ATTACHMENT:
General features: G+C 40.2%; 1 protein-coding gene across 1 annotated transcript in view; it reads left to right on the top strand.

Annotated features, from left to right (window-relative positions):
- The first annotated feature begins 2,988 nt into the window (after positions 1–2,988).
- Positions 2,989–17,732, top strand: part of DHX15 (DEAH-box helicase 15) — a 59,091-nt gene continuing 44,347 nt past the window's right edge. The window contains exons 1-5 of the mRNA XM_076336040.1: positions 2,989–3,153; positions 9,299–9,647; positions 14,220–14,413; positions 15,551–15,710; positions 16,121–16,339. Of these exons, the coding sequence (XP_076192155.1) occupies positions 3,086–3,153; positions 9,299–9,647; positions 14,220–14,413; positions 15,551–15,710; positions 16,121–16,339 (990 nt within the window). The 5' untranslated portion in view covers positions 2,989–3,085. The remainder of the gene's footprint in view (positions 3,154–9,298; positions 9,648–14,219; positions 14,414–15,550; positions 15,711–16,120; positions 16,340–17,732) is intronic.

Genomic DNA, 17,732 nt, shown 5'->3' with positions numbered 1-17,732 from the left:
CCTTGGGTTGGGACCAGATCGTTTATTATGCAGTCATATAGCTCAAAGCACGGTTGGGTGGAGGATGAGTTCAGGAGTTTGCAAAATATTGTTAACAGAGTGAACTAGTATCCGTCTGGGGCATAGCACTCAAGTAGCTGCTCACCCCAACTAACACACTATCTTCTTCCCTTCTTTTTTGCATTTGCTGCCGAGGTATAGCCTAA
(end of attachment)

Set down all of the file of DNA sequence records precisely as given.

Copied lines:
General features: G+C 40.2%; 1 protein-coding gene across 1 annotated transcript in view; it reads left to right on the top strand.

Annotated features, from left to right (window-relative positions):
- The first annotated feature begins 2,988 nt into the window (after positions 1–2,988).
- Positions 2,989–17,732, top strand: part of DHX15 (DEAH-box helicase 15) — a 59,091-nt gene continuing 44,347 nt past the window's right edge. The window contains exons 1-5 of the mRNA XM_076336040.1: positions 2,989–3,153; positions 9,299–9,647; positions 14,220–14,413; positions 15,551–15,710; positions 16,121–16,339. Of these exons, the coding sequence (XP_076192155.1) occupies positions 3,086–3,153; positions 9,299–9,647; positions 14,220–14,413; positions 15,551–15,710; positions 16,121–16,339 (990 nt within the window). The 5' untranslated portion in view covers positions 2,989–3,085. The remainder of the gene's footprint in view (positions 3,154–9,298; positions 9,648–14,219; positions 14,414–15,550; positions 15,711–16,120; positions 16,340–17,732) is intronic.

Genomic DNA, 17,732 nt, shown 5'->3' with positions numbered 1-17,732 from the left:
CCTTGGGTTGGGACCAGATCGTTTATTATGCAGTCATATAGCTCAAAGCACGGTTGGGTGGAGGATGAGTTCAGGAGTTTGCAAAATATTGTTAACAGAGTGAACTAGTATCCGTCTGGGGCATAGCACTCAAGTAGCTGCTCACCCCAACTAACACACTATCTTCTTCCCTTCTTTTTTGCATTTGCTGCCGAGGTATAGCCTAA